Better Built: Sherman Mayor David Plyler Helps to Construct a Prosperous Future for the City.

Mayor David Plyler helps to construct a prosperous future for Sherman.

By Sondra Barr
Photography by EM Corporate

For the first speech he ever gave as mayor of his hometown, David Plyler looked out at a crowd during a Martin Luther King, Jr. event at Austin College and referenced the saying, “A rising tide lifts all boats.”

In the ensuing years, he’s gone about doing just that. During his first two terms as mayor, Plyler has worked diligently toward rising the tide in Sherman. Lifting the flood gates of opportunity and growth for the city is born out of Plyler’s love for an area he’s called home since birth.

Delivered at Wilson N. Jones Regional Medical Center, Plyler grew up immersed in the nuances of Sherman life. He experienced firsthand the gracious hospitality and strong sense of community displayed by residents. Sherman’s annual Christmas parade serves as a cherished memory that further instilled a sense of pride, place, and identity for the civic-mind youth.

Growing up, Plyler also saw the significant role business could have on a city’s evolution and growth. Plyler’s grandfather founded Plyler Construction in Sherman in 1962. The company would go on to build significant projects within the community and across the country.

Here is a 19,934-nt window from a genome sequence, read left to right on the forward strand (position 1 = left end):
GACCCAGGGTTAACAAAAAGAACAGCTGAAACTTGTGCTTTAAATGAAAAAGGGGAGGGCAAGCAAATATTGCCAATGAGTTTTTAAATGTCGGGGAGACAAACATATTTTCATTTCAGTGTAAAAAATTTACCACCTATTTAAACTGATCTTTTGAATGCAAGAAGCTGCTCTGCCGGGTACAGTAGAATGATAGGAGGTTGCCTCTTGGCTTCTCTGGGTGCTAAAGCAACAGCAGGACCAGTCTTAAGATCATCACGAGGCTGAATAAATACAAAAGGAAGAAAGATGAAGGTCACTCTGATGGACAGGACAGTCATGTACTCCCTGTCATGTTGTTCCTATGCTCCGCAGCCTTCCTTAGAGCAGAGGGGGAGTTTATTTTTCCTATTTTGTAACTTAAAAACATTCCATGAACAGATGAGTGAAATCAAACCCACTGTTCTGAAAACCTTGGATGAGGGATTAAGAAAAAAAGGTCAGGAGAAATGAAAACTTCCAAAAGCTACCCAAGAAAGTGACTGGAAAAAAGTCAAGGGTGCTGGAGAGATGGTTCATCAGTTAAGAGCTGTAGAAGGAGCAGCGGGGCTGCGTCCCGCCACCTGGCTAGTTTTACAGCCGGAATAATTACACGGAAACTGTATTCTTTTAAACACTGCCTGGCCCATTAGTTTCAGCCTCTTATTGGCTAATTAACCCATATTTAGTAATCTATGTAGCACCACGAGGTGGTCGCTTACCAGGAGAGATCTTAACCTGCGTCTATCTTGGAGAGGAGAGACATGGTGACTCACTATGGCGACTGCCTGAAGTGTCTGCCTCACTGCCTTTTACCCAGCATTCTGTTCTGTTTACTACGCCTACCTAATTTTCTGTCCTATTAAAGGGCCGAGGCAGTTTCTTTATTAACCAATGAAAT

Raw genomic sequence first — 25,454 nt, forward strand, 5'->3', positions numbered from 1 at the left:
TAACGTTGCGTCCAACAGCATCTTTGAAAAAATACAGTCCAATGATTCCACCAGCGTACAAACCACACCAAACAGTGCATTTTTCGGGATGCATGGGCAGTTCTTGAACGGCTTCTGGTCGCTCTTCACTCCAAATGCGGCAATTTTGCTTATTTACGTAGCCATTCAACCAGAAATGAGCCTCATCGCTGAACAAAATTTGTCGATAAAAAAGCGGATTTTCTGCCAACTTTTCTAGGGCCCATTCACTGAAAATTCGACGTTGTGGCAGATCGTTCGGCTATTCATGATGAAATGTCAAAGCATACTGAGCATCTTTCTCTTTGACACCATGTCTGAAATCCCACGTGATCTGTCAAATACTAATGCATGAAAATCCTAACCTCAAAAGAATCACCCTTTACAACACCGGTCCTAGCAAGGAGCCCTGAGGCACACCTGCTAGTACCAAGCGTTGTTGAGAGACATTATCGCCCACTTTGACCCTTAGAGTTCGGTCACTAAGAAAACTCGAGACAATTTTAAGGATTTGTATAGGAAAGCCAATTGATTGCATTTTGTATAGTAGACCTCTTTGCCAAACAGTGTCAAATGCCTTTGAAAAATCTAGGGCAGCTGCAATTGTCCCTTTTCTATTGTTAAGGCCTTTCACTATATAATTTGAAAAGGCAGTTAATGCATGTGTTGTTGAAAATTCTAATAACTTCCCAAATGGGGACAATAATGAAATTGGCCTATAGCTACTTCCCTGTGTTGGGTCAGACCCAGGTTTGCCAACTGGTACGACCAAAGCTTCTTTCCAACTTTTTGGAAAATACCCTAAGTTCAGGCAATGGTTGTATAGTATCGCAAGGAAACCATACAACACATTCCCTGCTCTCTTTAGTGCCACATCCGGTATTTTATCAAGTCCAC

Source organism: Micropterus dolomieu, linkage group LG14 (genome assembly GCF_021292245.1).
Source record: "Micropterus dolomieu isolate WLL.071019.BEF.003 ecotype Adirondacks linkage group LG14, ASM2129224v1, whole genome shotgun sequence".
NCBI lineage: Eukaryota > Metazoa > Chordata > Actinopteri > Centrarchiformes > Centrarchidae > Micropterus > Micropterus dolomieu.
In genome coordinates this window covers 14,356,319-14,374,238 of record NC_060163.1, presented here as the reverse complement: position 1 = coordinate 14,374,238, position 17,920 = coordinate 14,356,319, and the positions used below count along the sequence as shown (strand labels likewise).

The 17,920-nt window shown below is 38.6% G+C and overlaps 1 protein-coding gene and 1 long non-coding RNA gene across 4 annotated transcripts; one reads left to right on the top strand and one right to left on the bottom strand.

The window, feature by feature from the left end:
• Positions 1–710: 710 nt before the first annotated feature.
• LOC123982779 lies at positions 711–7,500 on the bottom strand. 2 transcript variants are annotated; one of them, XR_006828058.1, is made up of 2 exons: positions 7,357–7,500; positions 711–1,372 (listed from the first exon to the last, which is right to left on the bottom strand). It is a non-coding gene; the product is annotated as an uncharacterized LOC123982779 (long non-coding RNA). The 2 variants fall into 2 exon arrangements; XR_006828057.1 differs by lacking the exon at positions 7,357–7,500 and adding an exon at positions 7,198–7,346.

“The company’s first project was a Sherman Post Office in 1962, which, interestingly, is now our city hall. I have an office there. That’s a neat tie in,” point out Plyler. “We built a lot of things in Sherman and then it grew from there.”

Plyler attended Sherman High School and spent his summers working for the family business before continuing his education at Texas Tech University. “I wanted to pursue architecture. Turns out, as I went through the courses, I leaned more toward the construction side, so I ended up in the College of Engineering going through the construction management program at Tech,” he says.